My interest in photographing sea slugs started many years ago after a friend posted a picture of the neon green with blue dot Jolly Green Giant nudibranch from their trip to Maui on an early version of Facebook. In their post, they noted they dove with Ed Robinson’s Maui Scuba, and when I was planning our trip, that was the only dive operator we looked at. Once booked, I emailed them indicating that was my goal and if possible can we go to that dive site or similar sites where they have been seen. Maui Scuba was brilliant in its approach to dive photos. Even today, most dive operators send a photographer on the dives and sell you a CD with the photos or videos from the dives. Ed’s approach was different and brilliant. After stamping your logbook, they would give you a card with their social media channels, and if you followed them, they would send you a link to your dive days to see the photos. That is how my friend and many others got the photos to share. Because of a single picture on Facebook, I and many others were hooked on photographing the illusive nudi.
The easy-to-use point-and-shoot underwater cameras, pent-up travel demand, and social media opened up opportunities for new destinations. During COVID-19, we scrolled through our Instagram and Facebook feeds, learning of locations we would have never considered. Unfortunately, many dive operators have not realized the potential of promoting what is just off their boat docks.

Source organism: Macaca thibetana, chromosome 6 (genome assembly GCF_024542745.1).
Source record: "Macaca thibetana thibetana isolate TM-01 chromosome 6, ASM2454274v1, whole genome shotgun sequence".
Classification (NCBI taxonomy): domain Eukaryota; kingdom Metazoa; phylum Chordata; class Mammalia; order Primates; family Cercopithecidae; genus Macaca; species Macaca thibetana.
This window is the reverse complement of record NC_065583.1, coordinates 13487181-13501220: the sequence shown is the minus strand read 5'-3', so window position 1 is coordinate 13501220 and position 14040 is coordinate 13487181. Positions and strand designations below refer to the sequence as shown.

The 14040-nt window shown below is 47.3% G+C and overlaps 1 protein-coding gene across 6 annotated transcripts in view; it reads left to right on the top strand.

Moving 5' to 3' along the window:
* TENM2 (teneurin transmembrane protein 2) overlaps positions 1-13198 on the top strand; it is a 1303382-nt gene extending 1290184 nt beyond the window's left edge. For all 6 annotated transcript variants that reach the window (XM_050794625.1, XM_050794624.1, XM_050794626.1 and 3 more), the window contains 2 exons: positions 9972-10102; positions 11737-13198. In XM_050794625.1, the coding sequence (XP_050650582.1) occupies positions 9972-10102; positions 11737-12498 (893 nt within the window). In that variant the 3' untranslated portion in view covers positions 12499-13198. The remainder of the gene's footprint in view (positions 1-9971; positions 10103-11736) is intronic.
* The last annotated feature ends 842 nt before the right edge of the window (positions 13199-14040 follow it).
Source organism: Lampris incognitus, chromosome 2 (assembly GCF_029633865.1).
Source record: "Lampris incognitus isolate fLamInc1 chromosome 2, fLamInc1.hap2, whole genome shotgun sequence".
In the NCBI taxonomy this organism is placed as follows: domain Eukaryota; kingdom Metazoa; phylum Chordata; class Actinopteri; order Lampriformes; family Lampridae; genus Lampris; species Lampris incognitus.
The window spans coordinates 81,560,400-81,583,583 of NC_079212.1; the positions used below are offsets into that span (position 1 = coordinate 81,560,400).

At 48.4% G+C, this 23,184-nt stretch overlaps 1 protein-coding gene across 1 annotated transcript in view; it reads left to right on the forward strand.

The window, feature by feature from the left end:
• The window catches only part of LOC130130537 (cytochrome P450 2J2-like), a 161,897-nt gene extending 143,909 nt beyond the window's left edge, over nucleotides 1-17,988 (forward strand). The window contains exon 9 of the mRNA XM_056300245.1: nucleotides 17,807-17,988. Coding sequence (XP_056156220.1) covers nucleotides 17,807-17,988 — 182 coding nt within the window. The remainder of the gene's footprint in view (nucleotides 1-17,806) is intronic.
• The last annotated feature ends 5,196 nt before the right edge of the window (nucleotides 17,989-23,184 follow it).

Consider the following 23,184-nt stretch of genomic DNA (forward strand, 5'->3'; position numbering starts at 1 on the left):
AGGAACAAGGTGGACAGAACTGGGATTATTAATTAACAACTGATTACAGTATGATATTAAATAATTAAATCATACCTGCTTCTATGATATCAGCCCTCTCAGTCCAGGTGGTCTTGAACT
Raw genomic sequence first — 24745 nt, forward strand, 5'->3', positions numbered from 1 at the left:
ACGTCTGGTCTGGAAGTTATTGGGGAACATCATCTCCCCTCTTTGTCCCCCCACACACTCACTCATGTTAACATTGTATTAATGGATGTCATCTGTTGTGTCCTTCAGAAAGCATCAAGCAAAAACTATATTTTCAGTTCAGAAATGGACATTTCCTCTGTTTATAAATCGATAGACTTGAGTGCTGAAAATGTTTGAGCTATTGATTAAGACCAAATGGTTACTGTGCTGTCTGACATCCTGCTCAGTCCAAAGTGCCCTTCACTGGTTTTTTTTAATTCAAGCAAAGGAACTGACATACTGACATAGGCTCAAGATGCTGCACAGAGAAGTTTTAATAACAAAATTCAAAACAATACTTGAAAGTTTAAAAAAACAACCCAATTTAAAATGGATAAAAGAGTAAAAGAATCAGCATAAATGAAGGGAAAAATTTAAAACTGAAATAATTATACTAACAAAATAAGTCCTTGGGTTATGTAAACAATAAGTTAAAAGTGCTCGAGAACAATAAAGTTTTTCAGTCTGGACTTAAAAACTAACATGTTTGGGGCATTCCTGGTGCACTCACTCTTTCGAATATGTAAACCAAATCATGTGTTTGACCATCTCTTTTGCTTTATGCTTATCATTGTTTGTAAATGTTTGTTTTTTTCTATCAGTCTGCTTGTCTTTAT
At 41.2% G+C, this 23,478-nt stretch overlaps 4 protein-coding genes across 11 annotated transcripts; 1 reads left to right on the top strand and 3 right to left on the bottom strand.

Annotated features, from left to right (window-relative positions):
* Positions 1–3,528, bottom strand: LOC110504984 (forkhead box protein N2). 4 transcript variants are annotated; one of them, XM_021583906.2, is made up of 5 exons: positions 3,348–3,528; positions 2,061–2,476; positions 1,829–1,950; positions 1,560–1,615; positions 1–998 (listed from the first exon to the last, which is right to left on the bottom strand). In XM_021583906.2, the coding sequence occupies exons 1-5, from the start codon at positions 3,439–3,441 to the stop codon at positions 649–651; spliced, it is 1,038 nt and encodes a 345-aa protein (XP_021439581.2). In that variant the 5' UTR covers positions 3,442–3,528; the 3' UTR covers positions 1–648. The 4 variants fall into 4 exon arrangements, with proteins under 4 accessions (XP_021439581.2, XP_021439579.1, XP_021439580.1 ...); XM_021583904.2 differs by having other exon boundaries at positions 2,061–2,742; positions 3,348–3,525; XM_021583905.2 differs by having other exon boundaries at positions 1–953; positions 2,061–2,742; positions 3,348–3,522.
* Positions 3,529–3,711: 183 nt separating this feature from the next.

With any promotion, we must also consider sustainability, and for every article on marine tourism, there are a dozen detailing the damage and disruption it can cause. I have seen firsthand the potential problems and negative impact on the reefs by untrained photographers and dive guides who work for tips, primarily when a rare specimen is found. Like many traditional Safari rangers, dive guides should be trained to advocate for proper reef etiquette and protect it. Yes, they also must be able to spot these elusive critters and help the diver get a great shot but they also ensure minimal distress and protection of the reefs. Many dive shops will do a briefing telling you not to touch the reef, but then divers will ignore it, or guides will move a reef or a critter to have an unobstructed shot.
The Need for a Digital Peace Corps
In my policy paper, I recommended the creation of a “Digital Peace Corps” where people from rural areas are trained using a public/private collaboration first as reef evangelists and then as divemasters and underwater photographers but also evangelists on digital best practices to promote the region as well as local operators. Depending on the location, digital evangelists can create synergies with other groups beyond diving into enabling visitors to experience nature and culture and even help with local schools or other social groups.
This Digital Peace Corps gives the participants valuable lifelong skills to augment the local diver operator’s staff, increasing the guest experience. My best trips have been those where the guides took pride in their ocean and ensured I “bagged” the critters I came for, perpetuating the posting cycle and encouraging others to come to that location.
Macro Photography’s Positive Tourism Impact
So yes, attracting sea slug photographers to far-flung destinations can contribute to GDP growth and attract visitors who may have never been aware, let alone actually visit. While it will not propel these destinations to the top of the GDP list, it can go a long way to creating skilled jobs and economic benefits for the local and regional communities. Leveraging this cadre of digital experts to promote the region and local operators, activities, and hotels helps keep tourism revenue local.